Recognizing Others: A Call for Accomplices On the Path to Equity

Thomas S. Greenspon. Ph.D.

Psychology is my profession. After teaching in a university medical center, I began a 44-year career. During that time, the majority of my practice was devoted to individuals, couples, and families within the advanced learner community. My intellectual home is within the busily self-examining and evolving field of contemporary psychoanalysis. Although my clients came to me with a broad range of both immediate and long-standing concerns for us to deal with, if I had to use only one phrase to characterize much of the basic work I did, it would be addressing a hope for recognition — a desire to be seen and understood by others. Not recognition for achievements, though that was welcomed, but recognition as persons with legitimate claims to valued societal membership. In my view, this desire for recognition arises from what seem to be the two truly universal human characteristics: the necessity to experience our world as organized and meaningful, and the foundational embeddedness in connections with others as primary sources of these meanings. The way we make sense of our world has everything to do with the nature of the relationships we are in.

The National Association for Gifted Children exists because of a common frustration with desires for recognition. Student advanced learners don’t feel understood in their desires for interesting and challenging educational programs; their parents don’t feel understood in their desires for an appropriate education for their children; their teachers don’t feel understood in their quest for appropriate curricula for their students’ needs; their administrators don’t feel understood in their need for public support of educational programs appropriate for every student. In our individualistic, consumerist culture, education is not treated as a common good, but as a commodity which, since it exists in limited supply, leads to a struggle for entry into programs adapted to a particular student’s needs. The emotional fallout from all of this is significant: the educational world as it is makes little sense to us, and our connections with others become competitive and frayed. We become overanxious, fearful for our place in the world, and hypercompetitive in our zeal to find suitable programs.

Our basic desire for recognition adds an important dimension to programs that seek to amplify racial equity. This desire doesn’t change with skin color — it is a human need. Responding to the needs for recognition of indigenous students and students of color, referred to by the shorthand phrase BIPOC, is an essential task. Those of us in our community designated as White have a special responsibility to respond to these needs since we have, because of our skin color, better access to the channels of power that can bring change. In our NAGC community, because of our own experiences with lack of recognition for advanced learners, we can understand the problem. That is, if we choose to employ it, we have the grounds for empathy.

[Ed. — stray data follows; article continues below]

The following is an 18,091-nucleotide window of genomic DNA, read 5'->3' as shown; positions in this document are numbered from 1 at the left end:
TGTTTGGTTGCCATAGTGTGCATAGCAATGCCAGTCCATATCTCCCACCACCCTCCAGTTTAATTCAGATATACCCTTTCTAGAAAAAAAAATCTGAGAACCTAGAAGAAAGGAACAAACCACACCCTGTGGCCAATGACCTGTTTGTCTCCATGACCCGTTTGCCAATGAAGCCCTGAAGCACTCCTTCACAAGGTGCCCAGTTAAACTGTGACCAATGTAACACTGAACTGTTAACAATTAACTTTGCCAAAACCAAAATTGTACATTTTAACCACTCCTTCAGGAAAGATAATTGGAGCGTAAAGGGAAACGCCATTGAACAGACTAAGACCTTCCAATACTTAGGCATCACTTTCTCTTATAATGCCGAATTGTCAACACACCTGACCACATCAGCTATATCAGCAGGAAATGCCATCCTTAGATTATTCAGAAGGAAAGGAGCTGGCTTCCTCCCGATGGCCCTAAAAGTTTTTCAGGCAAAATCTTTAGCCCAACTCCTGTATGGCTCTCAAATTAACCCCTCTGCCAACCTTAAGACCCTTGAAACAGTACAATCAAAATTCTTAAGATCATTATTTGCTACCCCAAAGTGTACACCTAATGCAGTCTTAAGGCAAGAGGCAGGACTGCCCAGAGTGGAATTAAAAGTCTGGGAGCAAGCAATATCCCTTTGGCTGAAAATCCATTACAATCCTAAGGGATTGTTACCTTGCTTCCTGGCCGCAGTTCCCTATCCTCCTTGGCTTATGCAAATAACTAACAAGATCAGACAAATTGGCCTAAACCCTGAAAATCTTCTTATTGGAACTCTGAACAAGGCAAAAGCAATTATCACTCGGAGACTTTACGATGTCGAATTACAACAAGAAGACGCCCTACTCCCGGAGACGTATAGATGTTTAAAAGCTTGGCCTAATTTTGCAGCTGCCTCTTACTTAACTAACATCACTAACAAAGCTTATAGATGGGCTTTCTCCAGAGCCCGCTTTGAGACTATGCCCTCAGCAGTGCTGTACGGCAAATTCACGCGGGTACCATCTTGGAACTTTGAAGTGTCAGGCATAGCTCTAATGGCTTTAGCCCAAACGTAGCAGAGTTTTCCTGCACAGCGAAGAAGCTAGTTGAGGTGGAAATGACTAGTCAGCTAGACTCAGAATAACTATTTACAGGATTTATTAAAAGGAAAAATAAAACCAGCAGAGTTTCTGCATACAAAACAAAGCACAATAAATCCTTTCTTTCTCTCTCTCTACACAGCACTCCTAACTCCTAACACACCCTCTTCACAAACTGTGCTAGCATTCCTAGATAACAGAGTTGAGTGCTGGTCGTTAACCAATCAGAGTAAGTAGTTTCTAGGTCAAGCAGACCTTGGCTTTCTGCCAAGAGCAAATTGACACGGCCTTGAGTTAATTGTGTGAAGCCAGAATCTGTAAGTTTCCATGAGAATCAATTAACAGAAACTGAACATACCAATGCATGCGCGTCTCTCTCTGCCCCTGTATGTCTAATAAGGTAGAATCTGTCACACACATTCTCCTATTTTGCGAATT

NAGC has issued a powerful statement of organizational commitment to diversity, equity, and inclusion, or DEI. We commit ourselves to repairing the gap, well- established by scholars within and outside of the NAGC community, between White and BIPOC students’ access to gifted education. We commit ourselves to repairing the employment gaps, also well-established, between White and BIPOC teachers and administrators in K-12 and higher education. And we wish to look at ourselves in the mirror and repair membership and leadership gaps right here within our own organization. We have become aware that the procedures for determining who qualifies for advanced learner programs and the data describing the typical characteristics of gifted persons have been overwhelmingly based on observations of White individuals, who are then thought of as exemplars of normal giftedness. Lower assessment scores among BIPOC students can then, in our atomized, individualistic, competitive culture, be separated in our minds from social contexts and viewed as inherent lack of ability in these students. We ignore the historic social impediments White culture has placed in their way. I would add that many of us have begun to be aware that the very notion of giftedness adheres to a conceptualization of intelligence and a view of achievement central to a modern, White cultural milieu that characterizes other cultures as exotic, non-traditional, and more primitive. As cultural historians and others have noted, this is the same worldview that for political and economic reasons historically divided human beings into races, connected race to skin color, and created a hierarchy of value with whiteness at the top. We have difficulty seeing giftedness as situated, that is, as arising in differing ways within differing social and cultural contexts.